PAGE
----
I read a bit of everything, so my lists have a tendency to feel pretty random, skipping back and forth between genres and themes. Usually, on any given year, I tend to gravitate to something in particular. This year, I found myself craving a lot of fantasy and tales about the afterlife.
Like all writers, I have to choose between making time to read and making time to write, so this year, I managed to get in 63 new reads, which is pretty average for me.
Of them, my favorites were:
The Ghost’s Child by Sonya Hartnett - This was the deceptively simple tale of an old woman who comes home to find a mysterious young boy waiting for her, and she begins to tell him the story of her life. I am not usually a crier, but the ending gutted me.
Uprooted by Naomi Novik - A fantasy-adventure about a young girl who is offered as tribute to a scary old wizard known as “the Dragon.” To her surprise, she becomes his apprentice, and ends up fighting against the threat of magical beings threatening their kingdom. This book kept me riveted from start to finish. I’ve said before that it’s the mark of a good book when I follow my friends and family around, reading passages aloud to them. This fits the bill.
The Book of Lost Things by John Connolly - A young boy living in England during World War II is dealing with the death of his mother and his father’s subsequent remarriage. He wanders into a strange, fairy-tale world called Elsewhere. A thrilling, beautifully-written coming-of-age story. Another one I couldn’t put down.
Nightwoods by Charles Frazier - The story of a young woman named Luce living rough in North Carolina mountain country in the 1960s. When Luce's sister dies, Luce finds herself trying to raise her orphaned nice and nephew. Haunting and beautifully written. (Frazier also wrote Cold Mountain, another favorite of mine.)
Kitchen Confidential by Anthony Bourdain - I had intended to read this book for years, but with Bourdain’s passing in June, I ran out and got a copy. In addition to being a lifelong foodie, I spent a few years in the food service industry, but even if I had not, Bourdain speaks of it in a way that manages to be both brutally matter-of-fact and oddly poetic. You’ll never look at line cooks the same way again.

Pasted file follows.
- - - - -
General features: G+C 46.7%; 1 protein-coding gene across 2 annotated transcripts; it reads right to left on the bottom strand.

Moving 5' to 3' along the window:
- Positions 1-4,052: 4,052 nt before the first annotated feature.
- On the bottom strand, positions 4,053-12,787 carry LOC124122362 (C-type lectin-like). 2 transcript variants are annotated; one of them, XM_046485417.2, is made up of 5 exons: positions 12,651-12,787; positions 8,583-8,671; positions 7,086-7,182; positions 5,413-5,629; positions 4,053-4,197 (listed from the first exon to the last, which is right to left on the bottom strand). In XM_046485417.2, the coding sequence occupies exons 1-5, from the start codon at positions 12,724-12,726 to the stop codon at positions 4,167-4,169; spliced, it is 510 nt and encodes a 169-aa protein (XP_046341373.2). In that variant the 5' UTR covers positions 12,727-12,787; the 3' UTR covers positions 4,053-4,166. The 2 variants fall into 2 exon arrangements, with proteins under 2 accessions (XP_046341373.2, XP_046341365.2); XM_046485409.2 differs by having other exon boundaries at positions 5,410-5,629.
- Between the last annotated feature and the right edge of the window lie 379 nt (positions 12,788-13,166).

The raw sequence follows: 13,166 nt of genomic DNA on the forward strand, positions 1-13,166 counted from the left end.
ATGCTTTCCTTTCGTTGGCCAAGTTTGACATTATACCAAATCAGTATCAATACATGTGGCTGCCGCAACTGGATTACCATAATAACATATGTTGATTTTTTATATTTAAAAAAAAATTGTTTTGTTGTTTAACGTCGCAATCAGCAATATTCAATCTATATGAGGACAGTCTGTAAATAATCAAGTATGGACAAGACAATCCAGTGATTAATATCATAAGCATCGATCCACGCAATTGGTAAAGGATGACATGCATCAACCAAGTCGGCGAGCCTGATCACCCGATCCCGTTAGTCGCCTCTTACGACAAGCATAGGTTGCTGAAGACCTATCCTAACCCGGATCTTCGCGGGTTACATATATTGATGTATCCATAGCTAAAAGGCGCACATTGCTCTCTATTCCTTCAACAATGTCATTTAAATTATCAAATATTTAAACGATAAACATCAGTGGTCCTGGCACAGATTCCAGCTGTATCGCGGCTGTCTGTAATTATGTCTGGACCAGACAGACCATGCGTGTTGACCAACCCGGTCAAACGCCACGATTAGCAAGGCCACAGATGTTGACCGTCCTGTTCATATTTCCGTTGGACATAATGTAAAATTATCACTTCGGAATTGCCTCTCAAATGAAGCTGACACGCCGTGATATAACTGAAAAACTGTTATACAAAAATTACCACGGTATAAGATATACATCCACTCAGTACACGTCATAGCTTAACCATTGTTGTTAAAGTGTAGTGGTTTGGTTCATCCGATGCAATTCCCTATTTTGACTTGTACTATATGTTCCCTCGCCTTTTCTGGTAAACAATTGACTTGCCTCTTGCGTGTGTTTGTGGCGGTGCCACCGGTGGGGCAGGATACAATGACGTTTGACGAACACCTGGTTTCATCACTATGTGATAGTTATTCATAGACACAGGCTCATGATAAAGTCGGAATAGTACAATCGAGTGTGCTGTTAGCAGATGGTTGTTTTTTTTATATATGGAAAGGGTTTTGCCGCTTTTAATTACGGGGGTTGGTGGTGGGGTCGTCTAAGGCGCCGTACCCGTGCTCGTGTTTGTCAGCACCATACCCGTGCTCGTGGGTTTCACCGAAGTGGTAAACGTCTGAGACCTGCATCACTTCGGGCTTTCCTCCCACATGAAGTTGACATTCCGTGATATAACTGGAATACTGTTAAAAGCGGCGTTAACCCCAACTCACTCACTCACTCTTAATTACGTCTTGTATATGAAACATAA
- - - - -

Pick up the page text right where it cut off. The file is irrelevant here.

Sing, Unburied, Sing by Jesmyn Ward - This is simply an outstanding book. I feel like summarizing this book sort of cheapens it, but here goes: a family living in Mississippi deals with race issues, the prison system, death, and the sins of the past. I devoured it in a single afternoon and I knew as soon as I’d finished that this one was a life-changer.
Everlost by Neal Shusterman - A wildly original tale about dead kids and the afterlife they inhabit, filled with memorable characters, and an ingenious use of historical elements like the World Trade Center Towers and the Hindenburg.
Before I Fall by Lauren Oliver - Don’t let the girly cover or the YA label fool you. This is some heavy stuff. It’s the story of a teenage girl who dies on Valentine’s Day and gets to relive the last day of her life seven times—gets to? Maybe it’s a punishment, or maybe it’s a shot at redemption. Oliver perfectly captures the dynamics of the high school hierarchy, especially among teenage girls, whether they're friends, enemies or frenemies.
Twist Me by Anna Zaires - Real talk: I’ve already read this book three or four times. It’s that good. The transgressive love story of a rich, handsome, but dangerous man who kidnaps a young woman, holds her hostage on a deserted island, and makes her both love and desire him. Written in prose so clean and precise it practically snaps on the page. It’s the first of a trilogy, and I checked out the second book but couldn’t get into it. I ain't even mad. I will just keep on revisiting the beginnings of Julian and Nora's dark and, yes, twisted connection over and over to my heart’s (and, er, other parts’) content.
Thank you for reading! I hope you find something here that piques your interest. Please feel free to leave a comment below.